Generic Course Descriptions

COM 202 /JDS 203
Introduction to Jewish Cultures
Professor(s): Lital Levy

This introductory course focuses on the cultural syncretism and the global diversity of Jewish experience. It provides a comparative understanding of Jewish culture from antiquity to the present, examining how Jewish culture has emerged through the interaction of Jews and non-Jews, engaging a wide spectrum of cultures throughout the Jewish world, and following representations of key issues such as sexuality or the existence of God in different eras. The course's interdisciplinary approach covers Bible and Talmud, Jewish mysticism, Zionism, Jewish cinema, music, food, modern literature, and graphic arts. All readings and films are in English.

COM 205 /HUM 205 /HLS 203
The Classical Roots of Western Literature

Professor(s): Leonard Barkan

A reading of some of the greatest works of literature in the European tradition from Homer to Shakespeare. The course is also designed as an introduction to Comparative Literature--that is, a reading of literary works across the boundaries of time, geography, and language. All works taught in English.

COM 300
Junior Seminar: Introduction to Comparative Literature

Professor(s): Eileen A. Reeves

The Junior Seminar will investigate the literal and figurative meanings of the phrase "the place of literature."  How relevant is geography to literature?  How do we distinguish between imagination, invention, and falsehood when considering a literary setting?  How well, far, and fast do texts travel? How do contemporary texts convey the particulars of transient populations and non-native speakers? What does an individual text disclose about its origins and potential destinations? What does it mean to map a text? We will discuss these and related questions in the context of both literary and theoretical works.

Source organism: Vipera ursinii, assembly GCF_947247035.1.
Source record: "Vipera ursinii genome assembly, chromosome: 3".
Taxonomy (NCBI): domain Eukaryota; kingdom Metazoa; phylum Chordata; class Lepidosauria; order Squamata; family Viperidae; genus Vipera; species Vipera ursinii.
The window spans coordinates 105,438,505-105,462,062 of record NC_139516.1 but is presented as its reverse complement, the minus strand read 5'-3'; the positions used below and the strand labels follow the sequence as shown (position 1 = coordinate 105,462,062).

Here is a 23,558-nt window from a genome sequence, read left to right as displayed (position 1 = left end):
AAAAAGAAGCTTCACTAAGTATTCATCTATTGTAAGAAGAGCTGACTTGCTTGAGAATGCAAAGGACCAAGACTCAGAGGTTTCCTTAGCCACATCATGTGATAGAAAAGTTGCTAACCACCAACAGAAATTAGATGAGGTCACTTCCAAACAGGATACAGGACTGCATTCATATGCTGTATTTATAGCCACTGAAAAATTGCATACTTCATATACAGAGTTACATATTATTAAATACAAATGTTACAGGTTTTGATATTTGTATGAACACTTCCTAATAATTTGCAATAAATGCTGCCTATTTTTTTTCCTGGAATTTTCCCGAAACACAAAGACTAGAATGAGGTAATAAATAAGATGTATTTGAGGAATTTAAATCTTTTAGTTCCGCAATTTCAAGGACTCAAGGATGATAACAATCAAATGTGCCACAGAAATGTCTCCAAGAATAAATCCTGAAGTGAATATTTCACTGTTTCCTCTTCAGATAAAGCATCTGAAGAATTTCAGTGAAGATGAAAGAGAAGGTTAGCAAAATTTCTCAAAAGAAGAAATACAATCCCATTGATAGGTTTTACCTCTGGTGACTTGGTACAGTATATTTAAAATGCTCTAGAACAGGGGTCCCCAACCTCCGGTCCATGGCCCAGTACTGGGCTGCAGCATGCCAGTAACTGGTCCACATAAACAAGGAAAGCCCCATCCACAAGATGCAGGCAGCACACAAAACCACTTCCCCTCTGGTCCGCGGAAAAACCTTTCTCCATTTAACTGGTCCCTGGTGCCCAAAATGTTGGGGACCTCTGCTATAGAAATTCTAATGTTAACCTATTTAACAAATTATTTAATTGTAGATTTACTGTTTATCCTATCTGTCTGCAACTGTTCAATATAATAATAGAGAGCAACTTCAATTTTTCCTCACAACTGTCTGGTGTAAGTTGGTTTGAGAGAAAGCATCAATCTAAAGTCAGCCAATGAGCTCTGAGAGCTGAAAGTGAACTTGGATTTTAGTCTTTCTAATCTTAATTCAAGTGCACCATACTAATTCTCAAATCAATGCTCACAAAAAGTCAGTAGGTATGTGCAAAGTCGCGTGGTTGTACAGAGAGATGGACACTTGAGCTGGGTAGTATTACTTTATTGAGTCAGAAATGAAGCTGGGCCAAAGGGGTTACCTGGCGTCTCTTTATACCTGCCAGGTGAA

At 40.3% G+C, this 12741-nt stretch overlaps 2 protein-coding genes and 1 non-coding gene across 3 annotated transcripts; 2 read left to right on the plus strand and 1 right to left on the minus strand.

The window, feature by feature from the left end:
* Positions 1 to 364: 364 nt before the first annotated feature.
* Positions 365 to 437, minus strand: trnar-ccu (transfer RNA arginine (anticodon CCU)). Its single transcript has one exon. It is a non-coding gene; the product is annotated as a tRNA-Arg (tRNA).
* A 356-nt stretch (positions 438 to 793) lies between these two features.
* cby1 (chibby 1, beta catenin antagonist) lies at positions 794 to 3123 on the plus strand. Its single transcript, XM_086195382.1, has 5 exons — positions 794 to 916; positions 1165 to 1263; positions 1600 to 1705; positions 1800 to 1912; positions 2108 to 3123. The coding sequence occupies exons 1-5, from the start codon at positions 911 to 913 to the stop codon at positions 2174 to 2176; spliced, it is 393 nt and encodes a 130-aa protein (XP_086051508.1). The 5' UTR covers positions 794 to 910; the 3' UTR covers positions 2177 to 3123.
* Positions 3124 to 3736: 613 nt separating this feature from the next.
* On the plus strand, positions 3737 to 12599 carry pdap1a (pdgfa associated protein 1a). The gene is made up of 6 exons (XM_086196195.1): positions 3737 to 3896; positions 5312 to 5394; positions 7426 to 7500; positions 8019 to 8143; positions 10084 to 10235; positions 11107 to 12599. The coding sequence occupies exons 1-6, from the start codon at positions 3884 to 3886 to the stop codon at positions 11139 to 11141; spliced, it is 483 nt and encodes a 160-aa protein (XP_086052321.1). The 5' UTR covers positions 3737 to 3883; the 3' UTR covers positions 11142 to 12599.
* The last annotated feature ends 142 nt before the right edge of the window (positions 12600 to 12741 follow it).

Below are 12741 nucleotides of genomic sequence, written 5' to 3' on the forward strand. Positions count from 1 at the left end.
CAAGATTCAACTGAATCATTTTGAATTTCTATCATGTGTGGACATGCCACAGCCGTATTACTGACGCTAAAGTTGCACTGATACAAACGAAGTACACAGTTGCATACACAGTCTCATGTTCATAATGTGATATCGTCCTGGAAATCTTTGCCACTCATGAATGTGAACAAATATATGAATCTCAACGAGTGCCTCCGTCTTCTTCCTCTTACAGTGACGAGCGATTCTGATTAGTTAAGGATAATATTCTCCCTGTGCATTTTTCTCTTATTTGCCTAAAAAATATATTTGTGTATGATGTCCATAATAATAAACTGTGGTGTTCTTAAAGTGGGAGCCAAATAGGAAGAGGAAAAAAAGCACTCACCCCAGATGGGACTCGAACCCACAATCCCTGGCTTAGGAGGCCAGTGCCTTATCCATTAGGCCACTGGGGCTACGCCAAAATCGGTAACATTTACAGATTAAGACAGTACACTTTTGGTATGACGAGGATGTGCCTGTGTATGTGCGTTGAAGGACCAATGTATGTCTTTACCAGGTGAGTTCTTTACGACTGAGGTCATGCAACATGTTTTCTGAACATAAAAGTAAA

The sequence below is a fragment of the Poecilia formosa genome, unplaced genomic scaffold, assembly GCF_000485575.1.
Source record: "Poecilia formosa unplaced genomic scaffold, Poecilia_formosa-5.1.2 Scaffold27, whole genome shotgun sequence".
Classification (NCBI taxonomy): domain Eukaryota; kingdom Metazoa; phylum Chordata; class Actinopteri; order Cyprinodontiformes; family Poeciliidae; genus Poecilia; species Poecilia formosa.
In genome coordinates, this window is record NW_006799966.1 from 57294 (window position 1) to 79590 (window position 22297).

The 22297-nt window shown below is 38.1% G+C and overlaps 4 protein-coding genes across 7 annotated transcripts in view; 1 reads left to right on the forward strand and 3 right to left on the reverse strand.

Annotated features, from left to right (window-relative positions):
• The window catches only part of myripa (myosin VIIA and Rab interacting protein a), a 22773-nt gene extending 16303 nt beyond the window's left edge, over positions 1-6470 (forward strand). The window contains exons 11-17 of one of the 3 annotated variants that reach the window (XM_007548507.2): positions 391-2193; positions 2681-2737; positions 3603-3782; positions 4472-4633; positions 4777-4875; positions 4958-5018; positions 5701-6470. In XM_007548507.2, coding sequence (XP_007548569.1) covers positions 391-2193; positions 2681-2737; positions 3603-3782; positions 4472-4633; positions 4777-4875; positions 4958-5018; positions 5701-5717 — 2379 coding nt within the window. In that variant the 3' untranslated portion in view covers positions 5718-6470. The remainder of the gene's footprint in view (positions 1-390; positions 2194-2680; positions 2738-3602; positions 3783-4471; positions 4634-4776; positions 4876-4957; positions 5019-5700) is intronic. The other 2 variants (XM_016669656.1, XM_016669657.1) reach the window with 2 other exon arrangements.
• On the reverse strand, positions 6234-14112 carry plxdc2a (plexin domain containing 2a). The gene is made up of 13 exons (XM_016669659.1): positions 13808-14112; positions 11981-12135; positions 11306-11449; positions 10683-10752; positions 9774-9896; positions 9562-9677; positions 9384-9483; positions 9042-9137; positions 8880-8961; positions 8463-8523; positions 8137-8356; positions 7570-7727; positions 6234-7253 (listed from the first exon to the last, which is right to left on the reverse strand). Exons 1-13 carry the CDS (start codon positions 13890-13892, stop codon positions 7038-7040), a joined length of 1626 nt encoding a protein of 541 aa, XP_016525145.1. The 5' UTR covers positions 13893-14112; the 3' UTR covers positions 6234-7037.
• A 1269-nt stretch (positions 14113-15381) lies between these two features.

COM 308 /ECS 308
Postcolonial Literature/Postcolonial Criticism

Professor(s): Benjamin Conisbee Baer

Postcolonialism deals with theories, practices, and representations of movements for national liberation in the twentieth century. The times and spaces of decolonization have profoundly influenced today's world, and the ghosts of colonization have not yet been put to rest. We will develop an understanding of postcolonial hauntings of the present through readings from both metropolitan and colonized societies in Europe, South Asia, Africa, and the Americas. How have literary and theoretical representations of colonialism and imperialism multiplied and changed in today's world? Why are questions of gender so central in the postcolonial world?

COM 310 /MED 308
The Literature of Medieval Europe

Professor(s): Daniel Heller-Roazen

An introduction to medieval literature and the question of performative language in literature, linguistics, philosophy and theology. Works to be read include romances from the French, German and English traditions, as well as selections from Scholastic philosophy, grammar and theology. Attention will also be paid to the idea of the "speech act" in twentieth-century philosophy and linguistics. Topics to be discussed include lies, promises, oaths, baptisms, ritual speech and the structure of sacraments.All texts will be read in translation, though study of the originals will be encouraged whenever possible.

COM 351 /ENG 343 /TRA 351
Great Books from Little Languages

Professor: David Bellos, Liesl M. Yamaguchi